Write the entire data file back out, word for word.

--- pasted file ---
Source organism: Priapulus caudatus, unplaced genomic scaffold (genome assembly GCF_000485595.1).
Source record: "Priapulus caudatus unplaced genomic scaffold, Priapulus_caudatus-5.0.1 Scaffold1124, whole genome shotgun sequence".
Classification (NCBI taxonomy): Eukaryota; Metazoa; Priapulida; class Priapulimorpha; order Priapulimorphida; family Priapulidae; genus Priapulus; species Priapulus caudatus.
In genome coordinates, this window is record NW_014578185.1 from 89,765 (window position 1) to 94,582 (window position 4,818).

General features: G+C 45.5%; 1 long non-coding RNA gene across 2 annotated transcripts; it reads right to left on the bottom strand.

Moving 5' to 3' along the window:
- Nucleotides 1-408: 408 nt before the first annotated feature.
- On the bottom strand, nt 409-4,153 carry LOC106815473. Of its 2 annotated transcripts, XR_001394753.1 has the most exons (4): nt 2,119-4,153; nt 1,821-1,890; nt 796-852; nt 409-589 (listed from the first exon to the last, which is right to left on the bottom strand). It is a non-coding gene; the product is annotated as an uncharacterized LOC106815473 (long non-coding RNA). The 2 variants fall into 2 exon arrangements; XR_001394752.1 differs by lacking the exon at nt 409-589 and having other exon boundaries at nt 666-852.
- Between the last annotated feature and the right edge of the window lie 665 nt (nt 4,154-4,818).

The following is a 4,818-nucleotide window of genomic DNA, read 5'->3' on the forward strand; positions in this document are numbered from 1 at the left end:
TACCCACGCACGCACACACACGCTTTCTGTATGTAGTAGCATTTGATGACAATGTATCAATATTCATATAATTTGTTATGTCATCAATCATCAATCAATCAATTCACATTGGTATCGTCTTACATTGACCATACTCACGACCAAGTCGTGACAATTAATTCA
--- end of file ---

Source organism: Priapulus caudatus, unplaced genomic scaffold (genome assembly GCF_000485595.1).
Source record: "Priapulus caudatus unplaced genomic scaffold, Priapulus_caudatus-5.0.1 Scaffold1124, whole genome shotgun sequence".
Classification (NCBI taxonomy): Eukaryota; Metazoa; Priapulida; class Priapulimorpha; order Priapulimorphida; family Priapulidae; genus Priapulus; species Priapulus caudatus.
In genome coordinates, this window is record NW_014578185.1 from 89,765 (window position 1) to 94,582 (window position 4,818).

General features: G+C 45.5%; 1 long non-coding RNA gene across 2 annotated transcripts; it reads right to left on the bottom strand.

Moving 5' to 3' along the window:
- Nucleotides 1-408: 408 nt before the first annotated feature.
- On the bottom strand, nt 409-4,153 carry LOC106815473. Of its 2 annotated transcripts, XR_001394753.1 has the most exons (4): nt 2,119-4,153; nt 1,821-1,890; nt 796-852; nt 409-589 (listed from the first exon to the last, which is right to left on the bottom strand). It is a non-coding gene; the product is annotated as an uncharacterized LOC106815473 (long non-coding RNA). The 2 variants fall into 2 exon arrangements; XR_001394752.1 differs by lacking the exon at nt 409-589 and having other exon boundaries at nt 666-852.
- Between the last annotated feature and the right edge of the window lie 665 nt (nt 4,154-4,818).

The following is a 4,818-nucleotide window of genomic DNA, read 5'->3' on the forward strand; positions in this document are numbered from 1 at the left end:
TACCCACGCACGCACACACACGCTTTCTGTATGTAGTAGCATTTGATGACAATGTATCAATATTCATATAATTTGTTATGTCATCAATCATCAATCAATCAATTCACATTGGTATCGTCTTACATTGACCATACTCACGACCAAGTCGTGACAATTAATTCA